Another interesting month. For me the highlight was a restful week in Turkey with Richard and Gruff, eating meze and swimming. We went to Dalyan, which is a pretty, fertile spot full of pomegranate orchards and fig-trees, on a river and overlooked by tombs cut into a cliff-face. There were boat-trips to a warm green lake with kingfishers and turtles and a mud-bath on its shore, and to the ancient ruins of Kaunos where donkeys nuzzled at dusty altars. Kaunos is mentioned by Ovid in the Metamorphoses – its founder fled there to escape his sister Byblis after she sent him a long love letter giving encouraging examples of incestuous relationships between gods.
The town itself was a bit touristy, although that had its pleasures (water-pipes, cold Efes, fake mint-coloured Ray-Bans for a fiver). It was hard to remember you were in a Muslim country, although sometimes you could hear a call to prayer over the power-pop of the bars. Having read that Rumi lived in Turkey though, I took the opportunity to read an anthology of Islamic Mystical Poetry edited by Mahmood Jamal whilst I was away, which I really recommend. It’s fascinating to see all those well-known middle-eastern tropes – the wine, the rose, the woman’s dark hair – taking shape hundreds of years ago, and to realise how in Sufism unrequited human love is a kind of necessary stepping-stone to love of God. There is an astonishing ode to beloved’s mole by Mahmud Shabistari – ‘sometimes it is a mosque, sometimes a synagogue’ – and I was fascinated to discover Rabia Basri, a female mystic who died in 801 AD, who ‘was the first to introduce the idea that God should be loved for his own sake and not out of fear, as the early Sufis had taught.’ Her tiny poems are perfect little things:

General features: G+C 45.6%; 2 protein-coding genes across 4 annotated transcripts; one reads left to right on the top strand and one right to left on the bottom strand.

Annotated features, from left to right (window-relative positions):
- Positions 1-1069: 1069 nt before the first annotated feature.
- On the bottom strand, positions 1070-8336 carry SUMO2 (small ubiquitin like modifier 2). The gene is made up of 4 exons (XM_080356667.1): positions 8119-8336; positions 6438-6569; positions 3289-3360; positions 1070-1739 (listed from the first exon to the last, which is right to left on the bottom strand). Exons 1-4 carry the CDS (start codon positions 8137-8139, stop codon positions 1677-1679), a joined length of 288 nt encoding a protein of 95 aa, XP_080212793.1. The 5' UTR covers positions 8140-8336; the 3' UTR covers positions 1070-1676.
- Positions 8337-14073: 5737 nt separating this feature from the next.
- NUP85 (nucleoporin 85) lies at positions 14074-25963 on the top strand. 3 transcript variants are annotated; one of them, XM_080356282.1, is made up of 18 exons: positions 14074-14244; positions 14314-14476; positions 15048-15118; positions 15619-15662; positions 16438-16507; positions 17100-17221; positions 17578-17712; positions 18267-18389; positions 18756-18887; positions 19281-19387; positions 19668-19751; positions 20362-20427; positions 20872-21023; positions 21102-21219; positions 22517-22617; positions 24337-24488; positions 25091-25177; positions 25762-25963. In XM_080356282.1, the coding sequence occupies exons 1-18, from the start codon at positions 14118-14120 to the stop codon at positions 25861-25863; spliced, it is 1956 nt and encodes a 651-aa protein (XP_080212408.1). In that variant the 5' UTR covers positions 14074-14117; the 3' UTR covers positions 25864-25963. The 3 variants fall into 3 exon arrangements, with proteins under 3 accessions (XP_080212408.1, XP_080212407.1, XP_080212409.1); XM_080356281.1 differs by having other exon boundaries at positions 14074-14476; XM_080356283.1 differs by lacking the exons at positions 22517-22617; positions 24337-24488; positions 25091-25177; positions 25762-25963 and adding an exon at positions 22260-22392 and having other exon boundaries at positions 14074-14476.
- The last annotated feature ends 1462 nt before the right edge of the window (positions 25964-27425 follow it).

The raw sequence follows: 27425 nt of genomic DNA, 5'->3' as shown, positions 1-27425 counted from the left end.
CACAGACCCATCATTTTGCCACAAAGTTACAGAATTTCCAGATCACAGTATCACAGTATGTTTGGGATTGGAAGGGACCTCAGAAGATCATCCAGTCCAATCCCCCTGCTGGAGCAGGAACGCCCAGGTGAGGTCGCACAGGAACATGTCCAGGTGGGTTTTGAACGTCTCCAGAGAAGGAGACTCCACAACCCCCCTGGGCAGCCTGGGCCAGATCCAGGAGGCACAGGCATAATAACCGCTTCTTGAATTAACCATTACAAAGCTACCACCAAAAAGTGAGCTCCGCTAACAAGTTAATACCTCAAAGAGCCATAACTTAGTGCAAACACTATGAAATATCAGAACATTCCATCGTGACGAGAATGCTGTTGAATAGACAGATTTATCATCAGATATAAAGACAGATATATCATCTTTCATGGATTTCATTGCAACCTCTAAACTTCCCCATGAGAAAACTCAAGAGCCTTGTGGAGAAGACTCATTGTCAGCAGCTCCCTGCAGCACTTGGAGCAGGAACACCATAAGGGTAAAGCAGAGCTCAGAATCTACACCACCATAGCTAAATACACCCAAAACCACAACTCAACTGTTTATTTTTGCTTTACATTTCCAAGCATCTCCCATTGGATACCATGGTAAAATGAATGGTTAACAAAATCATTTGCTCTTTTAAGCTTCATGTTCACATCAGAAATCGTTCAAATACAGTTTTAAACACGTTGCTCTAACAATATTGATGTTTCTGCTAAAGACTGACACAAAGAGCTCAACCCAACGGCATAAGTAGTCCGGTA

You have infused my being
Through and through
As an intimate friend must
So when I speak I speak only of You
And when silent, I yearn for You.
Anyway, back to UK poetry now… A big shout out for two of my current Arvon mentees who are doing great things – Deborah Stevenson, who is on the shortlist for the London Young Laureate, and Holly Corfield-Carr, whose brilliant site-specific piece MINE is part of the Bristol Biennial next week – its set in a slaver’s grotto studied with crystals and cockles and I can’t wait to see it. In other news, my Poetry of Parenthood online course starts on Monday and there are still places (I’ve blogged about it on the Poetry School website).
And, of course, the Next Generation 2014 list has just been announced, which I was proud to be on the judging panel for – if you haven’t already overdosed on coverage, the full list is: Kei Miller, Daljit Nagra, Emily Berry, Mark Waldron, Rebecca Goss, Sean Borodale, Heather Phillipson, Alan Gillis, Melissa Lee-Houghton, Luke Kennard, Adam Foulds, Hannah Lowe, Helen Mort, Kate Tempest, Jane Yeh, Emma Jones, Tara Bergin, Sam Willetts, Annie Freud, Jen Hadfield. The Guardian have covered it, and I’ve written a blog about my experience of reading the first New Gen list for the PBS’ website. I was all braced for Twitter/facebook fury but it seems we’re pretty much getting away with it so far! All very brilliant poets on the list, anyway – huge congratulations to them all.